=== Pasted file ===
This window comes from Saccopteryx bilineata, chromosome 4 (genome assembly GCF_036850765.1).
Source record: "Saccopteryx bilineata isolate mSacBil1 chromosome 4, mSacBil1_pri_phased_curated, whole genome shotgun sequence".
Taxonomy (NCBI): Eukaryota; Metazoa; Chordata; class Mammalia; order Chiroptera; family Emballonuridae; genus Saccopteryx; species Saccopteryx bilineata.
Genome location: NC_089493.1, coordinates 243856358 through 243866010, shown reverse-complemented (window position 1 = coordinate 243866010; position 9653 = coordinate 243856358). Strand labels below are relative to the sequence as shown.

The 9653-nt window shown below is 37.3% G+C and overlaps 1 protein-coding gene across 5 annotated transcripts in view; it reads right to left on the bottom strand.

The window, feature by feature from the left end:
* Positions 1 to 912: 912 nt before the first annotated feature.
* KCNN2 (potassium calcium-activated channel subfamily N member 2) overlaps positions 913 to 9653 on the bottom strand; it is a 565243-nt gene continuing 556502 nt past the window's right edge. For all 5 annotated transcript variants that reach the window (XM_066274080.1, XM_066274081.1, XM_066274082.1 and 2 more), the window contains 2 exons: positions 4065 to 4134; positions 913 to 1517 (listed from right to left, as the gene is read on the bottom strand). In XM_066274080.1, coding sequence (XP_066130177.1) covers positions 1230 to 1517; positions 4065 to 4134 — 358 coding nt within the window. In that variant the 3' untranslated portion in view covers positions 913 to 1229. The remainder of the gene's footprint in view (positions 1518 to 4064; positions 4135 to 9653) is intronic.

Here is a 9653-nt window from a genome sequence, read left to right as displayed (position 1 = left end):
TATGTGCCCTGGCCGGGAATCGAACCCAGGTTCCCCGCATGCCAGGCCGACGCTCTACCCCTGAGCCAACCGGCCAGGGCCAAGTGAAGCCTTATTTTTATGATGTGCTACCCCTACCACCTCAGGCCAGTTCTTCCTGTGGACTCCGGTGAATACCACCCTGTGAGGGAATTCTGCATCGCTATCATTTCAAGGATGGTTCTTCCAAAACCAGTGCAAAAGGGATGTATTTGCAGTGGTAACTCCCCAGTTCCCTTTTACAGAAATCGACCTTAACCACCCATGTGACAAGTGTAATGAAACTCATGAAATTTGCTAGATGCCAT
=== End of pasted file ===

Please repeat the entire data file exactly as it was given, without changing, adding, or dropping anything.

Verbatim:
This window comes from Saccopteryx bilineata, chromosome 4 (genome assembly GCF_036850765.1).
Source record: "Saccopteryx bilineata isolate mSacBil1 chromosome 4, mSacBil1_pri_phased_curated, whole genome shotgun sequence".
Taxonomy (NCBI): Eukaryota; Metazoa; Chordata; class Mammalia; order Chiroptera; family Emballonuridae; genus Saccopteryx; species Saccopteryx bilineata.
Genome location: NC_089493.1, coordinates 243856358 through 243866010, shown reverse-complemented (window position 1 = coordinate 243866010; position 9653 = coordinate 243856358). Strand labels below are relative to the sequence as shown.

The 9653-nt window shown below is 37.3% G+C and overlaps 1 protein-coding gene across 5 annotated transcripts in view; it reads right to left on the bottom strand.

The window, feature by feature from the left end:
* Positions 1 to 912: 912 nt before the first annotated feature.
* KCNN2 (potassium calcium-activated channel subfamily N member 2) overlaps positions 913 to 9653 on the bottom strand; it is a 565243-nt gene continuing 556502 nt past the window's right edge. For all 5 annotated transcript variants that reach the window (XM_066274080.1, XM_066274081.1, XM_066274082.1 and 2 more), the window contains 2 exons: positions 4065 to 4134; positions 913 to 1517 (listed from right to left, as the gene is read on the bottom strand). In XM_066274080.1, coding sequence (XP_066130177.1) covers positions 1230 to 1517; positions 4065 to 4134 — 358 coding nt within the window. In that variant the 3' untranslated portion in view covers positions 913 to 1229. The remainder of the gene's footprint in view (positions 1518 to 4064; positions 4135 to 9653) is intronic.

Here is a 9653-nt window from a genome sequence, read left to right as displayed (position 1 = left end):
TATGTGCCCTGGCCGGGAATCGAACCCAGGTTCCCCGCATGCCAGGCCGACGCTCTACCCCTGAGCCAACCGGCCAGGGCCAAGTGAAGCCTTATTTTTATGATGTGCTACCCCTACCACCTCAGGCCAGTTCTTCCTGTGGACTCCGGTGAATACCACCCTGTGAGGGAATTCTGCATCGCTATCATTTCAAGGATGGTTCTTCCAAAACCAGTGCAAAAGGGATGTATTTGCAGTGGTAACTCCCCAGTTCCCTTTTACAGAAATCGACCTTAACCACCCATGTGACAAGTGTAATGAAACTCATGAAATTTGCTAGATGCCAT